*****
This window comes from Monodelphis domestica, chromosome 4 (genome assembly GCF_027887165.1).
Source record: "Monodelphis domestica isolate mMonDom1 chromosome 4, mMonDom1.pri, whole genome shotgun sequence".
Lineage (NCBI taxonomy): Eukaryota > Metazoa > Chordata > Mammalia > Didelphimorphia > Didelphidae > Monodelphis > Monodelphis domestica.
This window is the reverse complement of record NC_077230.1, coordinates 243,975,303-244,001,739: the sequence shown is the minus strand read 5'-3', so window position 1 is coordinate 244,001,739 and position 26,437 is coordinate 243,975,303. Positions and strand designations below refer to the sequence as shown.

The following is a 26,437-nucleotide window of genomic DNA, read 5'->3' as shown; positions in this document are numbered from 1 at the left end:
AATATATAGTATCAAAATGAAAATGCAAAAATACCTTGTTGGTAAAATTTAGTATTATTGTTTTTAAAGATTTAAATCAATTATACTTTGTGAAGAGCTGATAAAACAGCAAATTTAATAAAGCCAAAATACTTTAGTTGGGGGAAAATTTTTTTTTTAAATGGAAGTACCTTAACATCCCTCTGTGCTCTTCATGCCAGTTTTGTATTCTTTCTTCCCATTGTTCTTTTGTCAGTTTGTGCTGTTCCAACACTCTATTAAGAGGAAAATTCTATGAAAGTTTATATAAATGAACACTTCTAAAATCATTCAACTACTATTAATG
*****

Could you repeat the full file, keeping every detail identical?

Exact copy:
This window comes from Monodelphis domestica, chromosome 4 (genome assembly GCF_027887165.1).
Source record: "Monodelphis domestica isolate mMonDom1 chromosome 4, mMonDom1.pri, whole genome shotgun sequence".
Lineage (NCBI taxonomy): Eukaryota > Metazoa > Chordata > Mammalia > Didelphimorphia > Didelphidae > Monodelphis > Monodelphis domestica.
This window is the reverse complement of record NC_077230.1, coordinates 243,975,303-244,001,739: the sequence shown is the minus strand read 5'-3', so window position 1 is coordinate 244,001,739 and position 26,437 is coordinate 243,975,303. Positions and strand designations below refer to the sequence as shown.

The following is a 26,437-nucleotide window of genomic DNA, read 5'->3' as shown; positions in this document are numbered from 1 at the left end:
AATATATAGTATCAAAATGAAAATGCAAAAATACCTTGTTGGTAAAATTTAGTATTATTGTTTTTAAAGATTTAAATCAATTATACTTTGTGAAGAGCTGATAAAACAGCAAATTTAATAAAGCCAAAATACTTTAGTTGGGGGAAAATTTTTTTTTTAAATGGAAGTACCTTAACATCCCTCTGTGCTCTTCATGCCAGTTTTGTATTCTTTCTTCCCATTGTTCTTTTGTCAGTTTGTGCTGTTCCAACACTCTATTAAGAGGAAAATTCTATGAAAGTTTATATAAATGAACACTTCTAAAATCATTCAACTACTATTAATG